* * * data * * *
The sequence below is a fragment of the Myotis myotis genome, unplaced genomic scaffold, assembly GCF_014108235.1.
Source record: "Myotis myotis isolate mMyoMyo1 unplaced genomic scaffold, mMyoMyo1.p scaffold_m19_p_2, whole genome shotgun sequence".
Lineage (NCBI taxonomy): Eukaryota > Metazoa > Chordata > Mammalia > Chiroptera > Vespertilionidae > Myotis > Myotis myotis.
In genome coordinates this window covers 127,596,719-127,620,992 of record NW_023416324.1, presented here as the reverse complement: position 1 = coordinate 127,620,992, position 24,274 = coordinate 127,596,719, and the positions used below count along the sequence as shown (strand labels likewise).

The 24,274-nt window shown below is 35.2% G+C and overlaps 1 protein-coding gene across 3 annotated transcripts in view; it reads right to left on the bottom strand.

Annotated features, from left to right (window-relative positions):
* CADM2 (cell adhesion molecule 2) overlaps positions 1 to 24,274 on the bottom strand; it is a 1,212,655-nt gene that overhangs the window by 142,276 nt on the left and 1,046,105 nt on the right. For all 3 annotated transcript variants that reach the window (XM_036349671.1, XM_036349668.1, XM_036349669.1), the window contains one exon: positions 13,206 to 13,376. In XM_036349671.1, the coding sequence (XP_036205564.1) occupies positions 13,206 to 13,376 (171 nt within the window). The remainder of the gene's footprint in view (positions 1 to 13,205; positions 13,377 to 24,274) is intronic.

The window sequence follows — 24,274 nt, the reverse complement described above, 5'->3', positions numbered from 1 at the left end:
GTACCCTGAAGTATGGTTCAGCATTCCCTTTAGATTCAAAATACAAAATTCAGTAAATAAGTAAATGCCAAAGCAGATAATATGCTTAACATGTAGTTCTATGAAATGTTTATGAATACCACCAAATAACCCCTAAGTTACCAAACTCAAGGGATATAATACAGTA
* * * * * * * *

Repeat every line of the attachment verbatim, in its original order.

The sequence below is a fragment of the Myotis myotis genome, unplaced genomic scaffold, assembly GCF_014108235.1.
Source record: "Myotis myotis isolate mMyoMyo1 unplaced genomic scaffold, mMyoMyo1.p scaffold_m19_p_2, whole genome shotgun sequence".
Lineage (NCBI taxonomy): Eukaryota > Metazoa > Chordata > Mammalia > Chiroptera > Vespertilionidae > Myotis > Myotis myotis.
In genome coordinates this window covers 127,596,719-127,620,992 of record NW_023416324.1, presented here as the reverse complement: position 1 = coordinate 127,620,992, position 24,274 = coordinate 127,596,719, and the positions used below count along the sequence as shown (strand labels likewise).

The 24,274-nt window shown below is 35.2% G+C and overlaps 1 protein-coding gene across 3 annotated transcripts in view; it reads right to left on the bottom strand.

Annotated features, from left to right (window-relative positions):
* CADM2 (cell adhesion molecule 2) overlaps positions 1 to 24,274 on the bottom strand; it is a 1,212,655-nt gene that overhangs the window by 142,276 nt on the left and 1,046,105 nt on the right. For all 3 annotated transcript variants that reach the window (XM_036349671.1, XM_036349668.1, XM_036349669.1), the window contains one exon: positions 13,206 to 13,376. In XM_036349671.1, the coding sequence (XP_036205564.1) occupies positions 13,206 to 13,376 (171 nt within the window). The remainder of the gene's footprint in view (positions 1 to 13,205; positions 13,377 to 24,274) is intronic.

The window sequence follows — 24,274 nt, the reverse complement described above, 5'->3', positions numbered from 1 at the left end:
GTACCCTGAAGTATGGTTCAGCATTCCCTTTAGATTCAAAATACAAAATTCAGTAAATAAGTAAATGCCAAAGCAGATAATATGCTTAACATGTAGTTCTATGAAATGTTTATGAATACCACCAAATAACCCCTAAGTTACCAAACTCAAGGGATATAATACAGTA